ThePolishPrincess Chillin' With My Peeps

    I wish my teacher would let us do that. Sadly, the only reason I'd be able to bring them into Bio is to disect them. [​IMG] No way they'd suggest I do that to my babies! [​IMG]

    Stress it hard that they are still 'newborns', no matter the species. That means constant reminders. Kids in my class are a few years older and I know a few people in my school that have the attention span of...well, a chicken! [​IMG]

    May sound childish, but give fair warning BEFORE distributing the chicks. Put weight on the rules and make sure they here it all.

    And more so, have fun! You have no idea how much I envy you the opprotunity. Remind the teacher that no one is to have any such contact with the chicks in that other room while you aren't present. They are still your babies. The other children and teachers are like the guests. You make the rules and they are lucky they have you to thank for giving them something to do and skip the day's lesson. [​IMG] Sadly, that's what it's come to these days. I hope your class thinks otherwise.

    Good luck! [​IMG]
     
  6. wings

    wings Chillin' With My Peeps

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    Jan 11, 2009
    Massachusetts
    Quote:YES. You need to explain how fragile they are and show them the proper way to hold them. My oldest daughter is 11 and she has a few friends that I would let near any baby chicks with a 10 foot pole! They just don't understand that baby animals can be fragile.

    I guess I was underestimating the intelligence of the species know as the teenager. I think I might trust my 6-year-old sister's little friends more... [​IMG]
     
  7. wings

    wings Chillin' With My Peeps

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    Jan 11, 2009
    Massachusetts
    Thanks for the advice, hinky toes!

    Just so you know, I was planning on bringing them to school in their cardboard box brooder.[​IMG]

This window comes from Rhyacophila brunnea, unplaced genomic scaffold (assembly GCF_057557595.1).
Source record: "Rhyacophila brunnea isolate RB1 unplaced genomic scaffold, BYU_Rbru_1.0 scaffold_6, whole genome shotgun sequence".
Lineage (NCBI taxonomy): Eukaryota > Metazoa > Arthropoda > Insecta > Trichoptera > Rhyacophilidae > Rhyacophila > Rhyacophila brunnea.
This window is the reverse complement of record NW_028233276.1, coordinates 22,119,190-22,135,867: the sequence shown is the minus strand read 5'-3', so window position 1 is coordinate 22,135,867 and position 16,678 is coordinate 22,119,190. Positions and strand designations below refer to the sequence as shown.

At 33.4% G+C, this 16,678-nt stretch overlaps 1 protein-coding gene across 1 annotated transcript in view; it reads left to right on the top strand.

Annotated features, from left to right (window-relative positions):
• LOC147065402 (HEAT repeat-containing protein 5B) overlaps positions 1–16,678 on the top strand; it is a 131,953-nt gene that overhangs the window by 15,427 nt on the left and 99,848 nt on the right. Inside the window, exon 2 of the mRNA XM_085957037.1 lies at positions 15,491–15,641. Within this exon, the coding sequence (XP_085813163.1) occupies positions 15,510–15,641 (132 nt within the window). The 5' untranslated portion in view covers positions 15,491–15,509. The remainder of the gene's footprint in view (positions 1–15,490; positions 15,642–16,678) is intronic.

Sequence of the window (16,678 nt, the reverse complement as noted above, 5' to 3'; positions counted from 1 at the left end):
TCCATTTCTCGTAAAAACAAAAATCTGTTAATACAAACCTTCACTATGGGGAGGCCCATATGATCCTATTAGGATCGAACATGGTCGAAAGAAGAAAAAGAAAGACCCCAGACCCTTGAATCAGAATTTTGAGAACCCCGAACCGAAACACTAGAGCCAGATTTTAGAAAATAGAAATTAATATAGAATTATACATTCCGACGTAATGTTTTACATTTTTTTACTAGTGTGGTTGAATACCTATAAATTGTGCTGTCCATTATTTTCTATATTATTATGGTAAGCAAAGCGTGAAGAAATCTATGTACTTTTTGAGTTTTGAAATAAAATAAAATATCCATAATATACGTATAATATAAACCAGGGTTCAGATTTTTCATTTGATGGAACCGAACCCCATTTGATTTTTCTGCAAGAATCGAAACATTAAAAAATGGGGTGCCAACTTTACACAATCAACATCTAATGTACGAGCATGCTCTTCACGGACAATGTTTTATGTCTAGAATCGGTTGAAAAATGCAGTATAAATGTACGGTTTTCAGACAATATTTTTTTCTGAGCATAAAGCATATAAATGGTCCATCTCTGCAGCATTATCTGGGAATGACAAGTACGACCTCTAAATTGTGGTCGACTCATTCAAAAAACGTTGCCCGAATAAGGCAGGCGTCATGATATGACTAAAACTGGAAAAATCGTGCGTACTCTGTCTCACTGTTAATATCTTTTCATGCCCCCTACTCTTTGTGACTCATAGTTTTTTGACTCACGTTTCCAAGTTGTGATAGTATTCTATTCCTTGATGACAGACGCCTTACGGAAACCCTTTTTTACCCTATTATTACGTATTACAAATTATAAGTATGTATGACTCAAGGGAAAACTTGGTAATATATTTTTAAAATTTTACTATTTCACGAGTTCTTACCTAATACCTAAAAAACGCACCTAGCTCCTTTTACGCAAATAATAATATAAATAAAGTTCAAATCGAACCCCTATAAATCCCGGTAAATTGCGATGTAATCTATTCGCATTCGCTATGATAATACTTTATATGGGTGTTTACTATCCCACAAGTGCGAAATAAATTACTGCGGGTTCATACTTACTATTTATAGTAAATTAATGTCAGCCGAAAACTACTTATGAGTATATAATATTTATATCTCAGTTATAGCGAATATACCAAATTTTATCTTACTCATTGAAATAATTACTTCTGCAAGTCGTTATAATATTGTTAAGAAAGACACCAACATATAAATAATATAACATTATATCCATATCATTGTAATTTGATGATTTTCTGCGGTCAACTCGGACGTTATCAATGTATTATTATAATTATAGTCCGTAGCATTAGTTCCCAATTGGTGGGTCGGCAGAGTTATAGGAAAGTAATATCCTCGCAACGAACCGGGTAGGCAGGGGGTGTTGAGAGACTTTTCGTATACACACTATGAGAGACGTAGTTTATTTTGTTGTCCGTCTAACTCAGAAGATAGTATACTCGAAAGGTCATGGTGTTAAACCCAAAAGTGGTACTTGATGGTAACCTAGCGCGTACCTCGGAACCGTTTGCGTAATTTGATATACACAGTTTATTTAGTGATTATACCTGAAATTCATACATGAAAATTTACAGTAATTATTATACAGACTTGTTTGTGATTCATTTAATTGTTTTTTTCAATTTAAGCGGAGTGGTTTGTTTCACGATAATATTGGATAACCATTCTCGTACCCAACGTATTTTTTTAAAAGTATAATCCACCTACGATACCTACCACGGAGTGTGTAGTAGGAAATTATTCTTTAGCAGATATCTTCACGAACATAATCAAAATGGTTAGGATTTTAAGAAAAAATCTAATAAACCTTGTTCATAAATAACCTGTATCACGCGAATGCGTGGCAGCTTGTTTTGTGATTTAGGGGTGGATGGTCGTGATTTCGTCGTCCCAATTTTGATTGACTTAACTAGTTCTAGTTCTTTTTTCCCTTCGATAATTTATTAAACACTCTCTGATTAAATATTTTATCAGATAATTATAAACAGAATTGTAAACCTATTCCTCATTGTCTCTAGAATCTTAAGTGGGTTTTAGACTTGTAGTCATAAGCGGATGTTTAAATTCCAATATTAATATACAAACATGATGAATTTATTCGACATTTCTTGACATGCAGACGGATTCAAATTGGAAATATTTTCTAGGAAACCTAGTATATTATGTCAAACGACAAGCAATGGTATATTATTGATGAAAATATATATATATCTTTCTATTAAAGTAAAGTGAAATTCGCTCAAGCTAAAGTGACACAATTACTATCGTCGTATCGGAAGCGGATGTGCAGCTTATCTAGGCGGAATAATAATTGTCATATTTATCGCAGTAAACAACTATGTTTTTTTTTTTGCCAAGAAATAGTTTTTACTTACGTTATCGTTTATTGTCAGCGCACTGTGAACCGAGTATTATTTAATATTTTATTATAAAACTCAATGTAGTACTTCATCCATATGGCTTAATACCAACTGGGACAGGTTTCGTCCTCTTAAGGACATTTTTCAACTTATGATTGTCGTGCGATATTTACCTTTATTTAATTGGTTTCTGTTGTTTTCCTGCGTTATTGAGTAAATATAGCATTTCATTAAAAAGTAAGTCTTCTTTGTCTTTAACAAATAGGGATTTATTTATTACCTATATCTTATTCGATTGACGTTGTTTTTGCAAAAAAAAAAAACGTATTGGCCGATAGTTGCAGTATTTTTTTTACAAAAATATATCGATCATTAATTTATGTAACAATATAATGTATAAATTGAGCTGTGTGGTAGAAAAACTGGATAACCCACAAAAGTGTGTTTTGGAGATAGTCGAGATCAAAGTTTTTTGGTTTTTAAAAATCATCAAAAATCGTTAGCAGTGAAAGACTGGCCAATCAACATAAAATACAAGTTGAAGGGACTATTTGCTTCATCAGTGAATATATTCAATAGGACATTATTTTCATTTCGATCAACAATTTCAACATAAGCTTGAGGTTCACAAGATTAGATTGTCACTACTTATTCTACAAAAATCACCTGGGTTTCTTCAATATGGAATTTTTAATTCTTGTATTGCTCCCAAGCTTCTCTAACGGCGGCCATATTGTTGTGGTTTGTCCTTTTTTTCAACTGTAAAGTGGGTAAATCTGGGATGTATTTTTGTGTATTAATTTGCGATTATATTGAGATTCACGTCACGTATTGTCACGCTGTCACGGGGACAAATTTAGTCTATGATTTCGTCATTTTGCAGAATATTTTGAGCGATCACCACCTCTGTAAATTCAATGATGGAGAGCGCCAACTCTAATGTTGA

8. wings

    wings Chillin' With My Peeps

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    Jan 11, 2009
    Massachusetts
    Quote:um I am in 8th grade and YEAH !!!! Absolutely no way would any of my er "classmates" be allowed to go anywhere near my babies with out my constant supervision. and some of them would not be allowed to touch them even if I were standing right there.

    Pick them up show them this is how you do it.
    tell them plain and clearly *coughs slowly cough cough* the do's and dont's
    have them wash their hands before and after they handle the birds.
    and absolutely do not let anyone touch them with out you and your teacher right there.
    Do not have them all come up at once have one person per chick come up so you can watch and oversee them.

    Sounds like a plan. I would NEVER let them go unsupervised. I think I can persuade my teachers to let me blow my other classes in order to watch over each handling of my babies. Also, I'll name them before I bring them in so they seem more innocent and baby like. I mean seriously! Who could say no to this: (Imagine a really pitiful voice and Bambi eyes.)

    "Ms. Slater, is it okay if I leave your class for 15 minutes so I can help everyone out. The chicks are babies, so I need to make sure they're handled gently. I would be so upset if anything happened to my Gwendolyn. [sniffle! sniffle!]"


    [​IMG] [​IMG] [​IMG] [​IMG]
     
  9. wings

    wings Chillin' With My Peeps

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    Jan 11, 2009
    Massachusetts
    Quote:YOU MEAN I GET TO ORDER MY TEACHERS AROUND????

    [​IMG] [​IMG] [​IMG] [​IMG] [​IMG] [​IMG] [​IMG] [​IMG] [​IMG] [​IMG]
     
  10. NicInNC

    NicInNC Chillin' With My Peeps

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    Jun 23, 2008
    North Carolina
    I guess I was underestimating the intelligence of the species know as the teenager. I think I might trust my 6-year-old sister's little friends more...

    I didn't mean ALL teenagers! I hope I didn't offend you.

    I have adult friends in their 30's and 40's that I wouldn't want holding my baby chicks.​